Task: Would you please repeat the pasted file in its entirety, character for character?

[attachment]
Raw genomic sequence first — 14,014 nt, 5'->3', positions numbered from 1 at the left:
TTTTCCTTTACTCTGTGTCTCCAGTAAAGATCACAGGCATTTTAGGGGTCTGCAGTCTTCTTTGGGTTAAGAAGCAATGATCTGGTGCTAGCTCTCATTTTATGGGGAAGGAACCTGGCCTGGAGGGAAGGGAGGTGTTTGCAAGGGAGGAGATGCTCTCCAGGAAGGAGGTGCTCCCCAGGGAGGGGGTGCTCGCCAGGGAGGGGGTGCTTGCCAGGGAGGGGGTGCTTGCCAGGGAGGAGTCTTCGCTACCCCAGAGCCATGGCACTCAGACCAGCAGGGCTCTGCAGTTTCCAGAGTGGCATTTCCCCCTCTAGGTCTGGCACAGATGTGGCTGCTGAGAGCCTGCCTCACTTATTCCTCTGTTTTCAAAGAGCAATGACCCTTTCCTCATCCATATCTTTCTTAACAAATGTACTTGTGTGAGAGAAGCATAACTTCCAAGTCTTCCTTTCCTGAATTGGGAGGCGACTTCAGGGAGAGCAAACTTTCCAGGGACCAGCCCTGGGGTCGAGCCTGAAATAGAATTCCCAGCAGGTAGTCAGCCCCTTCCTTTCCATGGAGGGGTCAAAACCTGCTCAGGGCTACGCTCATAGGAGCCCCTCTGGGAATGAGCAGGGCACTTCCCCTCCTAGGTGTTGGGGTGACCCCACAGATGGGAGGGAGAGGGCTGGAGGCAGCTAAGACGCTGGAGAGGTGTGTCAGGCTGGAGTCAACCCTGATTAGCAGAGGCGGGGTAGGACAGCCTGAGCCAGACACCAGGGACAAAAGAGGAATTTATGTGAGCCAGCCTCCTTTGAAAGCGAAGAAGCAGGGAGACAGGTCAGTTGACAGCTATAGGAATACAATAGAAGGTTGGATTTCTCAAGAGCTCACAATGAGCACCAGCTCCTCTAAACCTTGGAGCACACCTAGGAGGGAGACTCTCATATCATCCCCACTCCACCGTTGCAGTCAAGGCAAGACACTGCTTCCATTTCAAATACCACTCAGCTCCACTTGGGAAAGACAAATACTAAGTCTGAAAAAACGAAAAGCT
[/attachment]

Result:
Raw genomic sequence first — 14,014 nt, 5'->3', positions numbered from 1 at the left:
TTTTCCTTTACTCTGTGTCTCCAGTAAAGATCACAGGCATTTTAGGGGTCTGCAGTCTTCTTTGGGTTAAGAAGCAATGATCTGGTGCTAGCTCTCATTTTATGGGGAAGGAACCTGGCCTGGAGGGAAGGGAGGTGTTTGCAAGGGAGGAGATGCTCTCCAGGAAGGAGGTGCTCCCCAGGGAGGGGGTGCTCGCCAGGGAGGGGGTGCTTGCCAGGGAGGGGGTGCTTGCCAGGGAGGAGTCTTCGCTACCCCAGAGCCATGGCACTCAGACCAGCAGGGCTCTGCAGTTTCCAGAGTGGCATTTCCCCCTCTAGGTCTGGCACAGATGTGGCTGCTGAGAGCCTGCCTCACTTATTCCTCTGTTTTCAAAGAGCAATGACCCTTTCCTCATCCATATCTTTCTTAACAAATGTACTTGTGTGAGAGAAGCATAACTTCCAAGTCTTCCTTTCCTGAATTGGGAGGCGACTTCAGGGAGAGCAAACTTTCCAGGGACCAGCCCTGGGGTCGAGCCTGAAATAGAATTCCCAGCAGGTAGTCAGCCCCTTCCTTTCCATGGAGGGGTCAAAACCTGCTCAGGGCTACGCTCATAGGAGCCCCTCTGGGAATGAGCAGGGCACTTCCCCTCCTAGGTGTTGGGGTGACCCCACAGATGGGAGGGAGAGGGCTGGAGGCAGCTAAGACGCTGGAGAGGTGTGTCAGGCTGGAGTCAACCCTGATTAGCAGAGGCGGGGTAGGACAGCCTGAGCCAGACACCAGGGACAAAAGAGGAATTTATGTGAGCCAGCCTCCTTTGAAAGCGAAGAAGCAGGGAGACAGGTCAGTTGACAGCTATAGGAATACAATAGAAGGTTGGATTTCTCAAGAGCTCACAATGAGCACCAGCTCCTCTAAACCTTGGAGCACACCTAGGAGGGAGACTCTCATATCATCCCCACTCCACCGTTGCAGTCAAGGCAAGACACTGCTTCCATTTCAAATACCACTCAGCTCCACTTGGGAAAGACAAATACTAAGTCTGAAAAAACGAAAAGCT